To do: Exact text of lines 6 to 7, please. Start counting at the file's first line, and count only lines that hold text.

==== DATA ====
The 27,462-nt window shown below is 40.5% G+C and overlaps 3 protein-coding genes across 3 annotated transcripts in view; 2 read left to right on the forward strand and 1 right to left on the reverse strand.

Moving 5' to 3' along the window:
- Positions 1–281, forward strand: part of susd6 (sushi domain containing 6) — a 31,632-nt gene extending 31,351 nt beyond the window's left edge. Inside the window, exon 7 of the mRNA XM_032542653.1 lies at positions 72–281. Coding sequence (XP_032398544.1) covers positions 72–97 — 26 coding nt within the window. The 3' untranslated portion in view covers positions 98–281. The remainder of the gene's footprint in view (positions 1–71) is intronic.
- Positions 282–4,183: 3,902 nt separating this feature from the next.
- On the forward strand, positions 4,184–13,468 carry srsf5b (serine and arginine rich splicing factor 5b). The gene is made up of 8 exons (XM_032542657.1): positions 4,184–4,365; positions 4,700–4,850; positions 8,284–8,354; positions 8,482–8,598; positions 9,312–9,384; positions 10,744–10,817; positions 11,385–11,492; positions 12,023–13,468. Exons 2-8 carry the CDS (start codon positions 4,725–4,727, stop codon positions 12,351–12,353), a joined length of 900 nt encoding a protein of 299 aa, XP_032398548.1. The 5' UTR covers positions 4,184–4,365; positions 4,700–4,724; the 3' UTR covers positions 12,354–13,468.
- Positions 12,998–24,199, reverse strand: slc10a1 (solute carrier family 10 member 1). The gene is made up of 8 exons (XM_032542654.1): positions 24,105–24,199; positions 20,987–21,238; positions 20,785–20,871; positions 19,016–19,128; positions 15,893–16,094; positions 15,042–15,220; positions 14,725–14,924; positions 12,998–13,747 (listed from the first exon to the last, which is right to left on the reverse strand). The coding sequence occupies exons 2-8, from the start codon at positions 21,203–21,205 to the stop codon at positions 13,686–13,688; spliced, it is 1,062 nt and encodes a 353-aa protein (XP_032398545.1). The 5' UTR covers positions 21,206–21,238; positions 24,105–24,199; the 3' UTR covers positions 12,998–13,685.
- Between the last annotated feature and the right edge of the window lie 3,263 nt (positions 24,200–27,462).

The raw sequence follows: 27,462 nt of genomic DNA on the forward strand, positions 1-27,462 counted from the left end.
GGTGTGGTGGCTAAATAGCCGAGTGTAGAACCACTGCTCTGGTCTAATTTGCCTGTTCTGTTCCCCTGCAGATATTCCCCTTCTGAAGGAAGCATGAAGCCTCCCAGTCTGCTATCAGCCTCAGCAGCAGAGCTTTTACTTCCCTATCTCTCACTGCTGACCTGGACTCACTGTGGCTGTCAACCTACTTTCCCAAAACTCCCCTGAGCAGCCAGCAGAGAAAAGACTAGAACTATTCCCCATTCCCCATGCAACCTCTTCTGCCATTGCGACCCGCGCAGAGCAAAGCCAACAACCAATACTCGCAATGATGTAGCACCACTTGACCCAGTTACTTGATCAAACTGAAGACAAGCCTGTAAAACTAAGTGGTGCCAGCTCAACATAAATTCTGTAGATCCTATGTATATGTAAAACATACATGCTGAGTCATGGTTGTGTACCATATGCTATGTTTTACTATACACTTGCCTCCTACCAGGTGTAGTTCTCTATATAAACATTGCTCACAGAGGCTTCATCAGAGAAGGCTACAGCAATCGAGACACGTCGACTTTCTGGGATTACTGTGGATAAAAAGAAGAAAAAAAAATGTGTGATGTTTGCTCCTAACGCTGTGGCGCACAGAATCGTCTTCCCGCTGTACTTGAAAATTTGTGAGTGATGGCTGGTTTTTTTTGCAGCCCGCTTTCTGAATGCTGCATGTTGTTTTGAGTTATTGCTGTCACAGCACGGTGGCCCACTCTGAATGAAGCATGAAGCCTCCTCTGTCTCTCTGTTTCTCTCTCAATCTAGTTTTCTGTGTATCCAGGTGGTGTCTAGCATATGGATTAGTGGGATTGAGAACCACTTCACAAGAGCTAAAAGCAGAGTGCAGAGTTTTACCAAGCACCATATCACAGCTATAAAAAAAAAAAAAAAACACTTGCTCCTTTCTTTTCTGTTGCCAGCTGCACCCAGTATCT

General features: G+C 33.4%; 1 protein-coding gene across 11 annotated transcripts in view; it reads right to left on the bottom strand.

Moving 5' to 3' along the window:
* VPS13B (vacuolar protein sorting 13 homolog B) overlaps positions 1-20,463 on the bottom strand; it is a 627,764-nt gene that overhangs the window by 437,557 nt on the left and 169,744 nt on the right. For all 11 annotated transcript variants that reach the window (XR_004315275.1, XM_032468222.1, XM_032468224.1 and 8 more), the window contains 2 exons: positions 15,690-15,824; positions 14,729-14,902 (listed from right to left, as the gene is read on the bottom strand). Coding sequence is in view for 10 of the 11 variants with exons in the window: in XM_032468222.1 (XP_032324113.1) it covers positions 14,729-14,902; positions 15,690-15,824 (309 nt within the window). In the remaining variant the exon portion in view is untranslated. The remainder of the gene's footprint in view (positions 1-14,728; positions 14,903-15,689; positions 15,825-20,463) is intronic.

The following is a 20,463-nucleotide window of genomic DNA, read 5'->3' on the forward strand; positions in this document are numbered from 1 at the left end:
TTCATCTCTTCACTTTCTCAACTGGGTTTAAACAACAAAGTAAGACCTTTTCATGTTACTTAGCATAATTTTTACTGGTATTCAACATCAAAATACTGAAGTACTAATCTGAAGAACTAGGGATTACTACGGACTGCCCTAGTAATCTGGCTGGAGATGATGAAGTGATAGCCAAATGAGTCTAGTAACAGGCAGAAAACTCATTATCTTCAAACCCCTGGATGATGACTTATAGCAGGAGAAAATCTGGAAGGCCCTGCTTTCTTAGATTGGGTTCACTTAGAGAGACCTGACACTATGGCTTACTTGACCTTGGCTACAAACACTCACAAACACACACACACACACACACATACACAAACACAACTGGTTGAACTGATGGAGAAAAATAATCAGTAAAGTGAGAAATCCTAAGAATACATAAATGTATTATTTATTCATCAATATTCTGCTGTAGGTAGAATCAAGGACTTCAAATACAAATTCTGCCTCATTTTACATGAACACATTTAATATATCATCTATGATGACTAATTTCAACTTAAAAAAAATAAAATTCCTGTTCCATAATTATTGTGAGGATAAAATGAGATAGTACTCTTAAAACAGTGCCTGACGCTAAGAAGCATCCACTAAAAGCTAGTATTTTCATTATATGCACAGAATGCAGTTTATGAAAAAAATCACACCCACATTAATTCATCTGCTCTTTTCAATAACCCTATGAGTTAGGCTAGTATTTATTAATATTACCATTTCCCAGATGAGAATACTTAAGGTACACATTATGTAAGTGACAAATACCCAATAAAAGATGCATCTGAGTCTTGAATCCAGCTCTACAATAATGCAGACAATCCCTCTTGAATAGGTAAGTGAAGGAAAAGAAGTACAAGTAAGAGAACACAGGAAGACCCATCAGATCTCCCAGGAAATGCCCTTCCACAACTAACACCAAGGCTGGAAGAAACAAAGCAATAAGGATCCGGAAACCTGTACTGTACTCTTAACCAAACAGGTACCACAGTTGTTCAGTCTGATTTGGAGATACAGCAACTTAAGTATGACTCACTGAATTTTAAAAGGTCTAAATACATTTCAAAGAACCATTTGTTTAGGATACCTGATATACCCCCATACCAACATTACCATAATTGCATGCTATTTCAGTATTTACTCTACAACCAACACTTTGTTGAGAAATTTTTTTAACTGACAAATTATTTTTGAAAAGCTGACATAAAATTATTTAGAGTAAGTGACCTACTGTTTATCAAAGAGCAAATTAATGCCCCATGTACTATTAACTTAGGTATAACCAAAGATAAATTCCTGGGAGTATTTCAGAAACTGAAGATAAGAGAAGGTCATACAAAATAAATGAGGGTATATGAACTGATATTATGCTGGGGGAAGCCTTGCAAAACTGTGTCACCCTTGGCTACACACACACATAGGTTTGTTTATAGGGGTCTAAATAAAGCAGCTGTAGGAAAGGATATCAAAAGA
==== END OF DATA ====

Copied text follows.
- Positions 12,998–24,199, reverse strand: slc10a1 (solute carrier family 10 member 1). The gene is made up of 8 exons (XM_032542654.1): positions 24,105–24,199; positions 20,987–21,238; positions 20,785–20,871; positions 19,016–19,128; positions 15,893–16,094; positions 15,042–15,220; positions 14,725–14,924; positions 12,998–13,747 (listed from the first exon to the last, which is right to left on the reverse strand). The coding sequence occupies exons 2-8, from the start codon at positions 21,203–21,205 to the stop codon at positions 13,686–13,688; spliced, it is 1,062 nt and encodes a 353-aa protein (XP_032398545.1). The 5' UTR covers positions 21,206–21,238; positions 24,105–24,199; the 3' UTR covers positions 12,998–13,685.
- Between the last annotated feature and the right edge of the window lie 3,263 nt (positions 24,200–27,462).